While on my trip to Idaho, I felt like I started to understand a part of myself. Not only do I love to travel, but I love to get away. I love not having phone/internet access (although I had better service in nowhere Idaho than I do in downtown Atlanta), or being able to watch TV. I loved having a big porch that looked out into the mountains, a lake, big blue sky with no clouds, a fire in the fire pit, and family that constantly tells jokes and plays pranks.
The quietness of Driggs, Idaho seemed to engulf me. It wasn't a loud quiet, but a soft quiet that let me rest. I slept soundly. I wasn't worried about the next day's plans or what we'd have for lunch. I was completely content to grab my jacket and camera and go with whoever was going out, or to read my book on the porch. I could sleep as much or as little as I wanted, because my family wanted me to just be me. Something that is a rarity in most life situations.
My family is made up of some of my favorite people in the entire world. And getting to sit around a fire with them, wrapped in blankets, drinking wine, smoking cigars, laughing hysterically, quoting movies and just connecting with them was more joy than my soul could take. I don't think anyone could be more loved or accepted than in the presence of my family. They love well and do relationships well. I want to be and am an extension of them, and I love that.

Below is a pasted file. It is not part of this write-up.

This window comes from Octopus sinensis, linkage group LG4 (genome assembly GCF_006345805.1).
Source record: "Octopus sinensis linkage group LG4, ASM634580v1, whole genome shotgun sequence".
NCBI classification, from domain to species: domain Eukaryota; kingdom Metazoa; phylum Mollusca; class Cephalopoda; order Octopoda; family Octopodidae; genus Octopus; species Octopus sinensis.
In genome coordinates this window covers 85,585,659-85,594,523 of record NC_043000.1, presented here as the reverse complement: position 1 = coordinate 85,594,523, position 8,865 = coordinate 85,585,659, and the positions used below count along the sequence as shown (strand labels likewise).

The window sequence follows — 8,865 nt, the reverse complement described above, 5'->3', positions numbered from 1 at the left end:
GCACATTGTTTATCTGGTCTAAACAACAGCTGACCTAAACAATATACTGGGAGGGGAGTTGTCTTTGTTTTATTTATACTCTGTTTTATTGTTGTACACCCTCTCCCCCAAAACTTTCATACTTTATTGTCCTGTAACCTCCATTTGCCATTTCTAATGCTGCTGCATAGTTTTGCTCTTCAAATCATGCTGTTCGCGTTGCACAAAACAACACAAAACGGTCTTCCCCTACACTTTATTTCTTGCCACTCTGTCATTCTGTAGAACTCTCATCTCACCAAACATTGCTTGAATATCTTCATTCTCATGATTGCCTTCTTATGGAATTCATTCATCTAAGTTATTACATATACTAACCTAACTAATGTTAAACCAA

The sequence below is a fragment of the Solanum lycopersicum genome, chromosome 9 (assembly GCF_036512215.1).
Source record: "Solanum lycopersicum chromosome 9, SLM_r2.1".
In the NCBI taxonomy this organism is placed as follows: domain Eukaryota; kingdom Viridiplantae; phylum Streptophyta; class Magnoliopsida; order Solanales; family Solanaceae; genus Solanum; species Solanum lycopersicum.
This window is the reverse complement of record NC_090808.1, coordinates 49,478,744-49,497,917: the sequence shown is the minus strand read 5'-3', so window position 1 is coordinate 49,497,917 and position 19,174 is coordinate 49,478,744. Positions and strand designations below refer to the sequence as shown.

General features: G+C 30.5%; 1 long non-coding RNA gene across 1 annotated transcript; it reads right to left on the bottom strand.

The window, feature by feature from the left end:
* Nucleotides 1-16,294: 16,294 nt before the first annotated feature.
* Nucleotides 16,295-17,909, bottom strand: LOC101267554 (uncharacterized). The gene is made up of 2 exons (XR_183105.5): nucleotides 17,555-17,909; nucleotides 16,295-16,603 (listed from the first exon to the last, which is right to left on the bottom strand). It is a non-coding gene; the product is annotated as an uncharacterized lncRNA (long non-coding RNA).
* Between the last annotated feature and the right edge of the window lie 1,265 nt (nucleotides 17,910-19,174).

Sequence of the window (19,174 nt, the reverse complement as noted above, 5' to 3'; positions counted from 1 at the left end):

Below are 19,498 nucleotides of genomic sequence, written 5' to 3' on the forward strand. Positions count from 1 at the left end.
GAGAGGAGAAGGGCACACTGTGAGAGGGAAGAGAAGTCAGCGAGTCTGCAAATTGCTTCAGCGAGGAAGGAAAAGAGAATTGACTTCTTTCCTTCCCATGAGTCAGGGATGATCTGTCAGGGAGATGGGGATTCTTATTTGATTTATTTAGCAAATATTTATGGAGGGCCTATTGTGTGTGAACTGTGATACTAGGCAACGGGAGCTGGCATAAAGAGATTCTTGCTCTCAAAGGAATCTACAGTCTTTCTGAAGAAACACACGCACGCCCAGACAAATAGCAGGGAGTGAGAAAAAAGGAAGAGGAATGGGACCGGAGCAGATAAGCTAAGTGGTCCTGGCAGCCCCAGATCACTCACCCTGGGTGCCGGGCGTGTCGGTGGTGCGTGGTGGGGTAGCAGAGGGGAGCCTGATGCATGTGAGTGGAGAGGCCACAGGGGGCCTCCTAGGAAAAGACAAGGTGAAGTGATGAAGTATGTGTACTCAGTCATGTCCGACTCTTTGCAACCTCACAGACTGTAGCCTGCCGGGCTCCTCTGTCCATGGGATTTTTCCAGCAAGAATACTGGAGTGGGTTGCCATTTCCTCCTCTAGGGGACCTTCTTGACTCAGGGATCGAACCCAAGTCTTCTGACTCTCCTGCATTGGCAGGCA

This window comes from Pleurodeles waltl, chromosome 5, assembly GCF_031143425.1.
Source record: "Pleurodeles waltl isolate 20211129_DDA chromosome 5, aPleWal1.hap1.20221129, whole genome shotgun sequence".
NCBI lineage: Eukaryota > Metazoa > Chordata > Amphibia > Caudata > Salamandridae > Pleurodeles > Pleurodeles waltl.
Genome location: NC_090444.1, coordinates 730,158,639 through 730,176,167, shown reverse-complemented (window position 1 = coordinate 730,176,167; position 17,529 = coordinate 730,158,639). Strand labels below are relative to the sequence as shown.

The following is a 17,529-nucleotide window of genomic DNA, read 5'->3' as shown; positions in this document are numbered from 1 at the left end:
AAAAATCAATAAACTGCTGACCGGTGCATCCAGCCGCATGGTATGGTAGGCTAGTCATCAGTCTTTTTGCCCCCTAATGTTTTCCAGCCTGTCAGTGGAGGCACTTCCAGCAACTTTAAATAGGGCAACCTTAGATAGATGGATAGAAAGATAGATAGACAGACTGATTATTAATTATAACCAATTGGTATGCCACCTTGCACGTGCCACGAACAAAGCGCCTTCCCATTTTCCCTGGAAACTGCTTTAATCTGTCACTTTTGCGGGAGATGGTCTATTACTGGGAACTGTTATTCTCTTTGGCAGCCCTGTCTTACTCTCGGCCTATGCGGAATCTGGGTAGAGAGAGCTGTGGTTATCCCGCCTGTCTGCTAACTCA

I've been reading Donald Miller's book "Through Painted Deserts" and I never thought I'd get into it. The whole story is about Donald and his friend Paul road-tripping from Texas to Oregon. They go through boring towns, meet quirky odd people, sit on the side of the road with a broken down van, do some hiking, and occasionally buy a souvenir. B.O.R.I.N.G. Or so I thought.
But I've gotten to the place in Donald Miller's life where he is starting to embrace the quiet of the open road. He starts to see God differently. He starts to see the things he carries around differently. He starts to value things that are good to value and release the things that are dead weights around his neck. Reading this book while escaping into backwoods Idaho, Wyoming and Montana (albeit those are amazingly beautiful places to escape to), really struck a nerve with me. I started to get to know people better. To ask more questions. To sit around the fire a little longer or have an extra s'more. To stand longer in the cold because I couldn't take my eyes away from the sunset. To sleep an extra hour because my body needed it.
I felt more alive when I got away from the busyness of my life and stopped performing and trying to make everyone like me. Getting around people that just want you to be you is so freeing. I just couldn't get enough. I didn't get on Facebook or check emails because I wanted to be all there. Not leaving one foot at home and one foot in the Tetons. While I was gone, I took deeper breaths and ate bigger meals and took longer walks and hotter showers. It was perfect.
I just got to be me this weekend, and it was so refreshing. God's peace swept over me like a wool blanket and settled into my insecurities and stress, leaving me feeling invigorated and loved beyond belief. The West is truly a spectacular place and partnered with my family, an impression was made on my heart that releases me to just be me and to love people well. The West has truly won.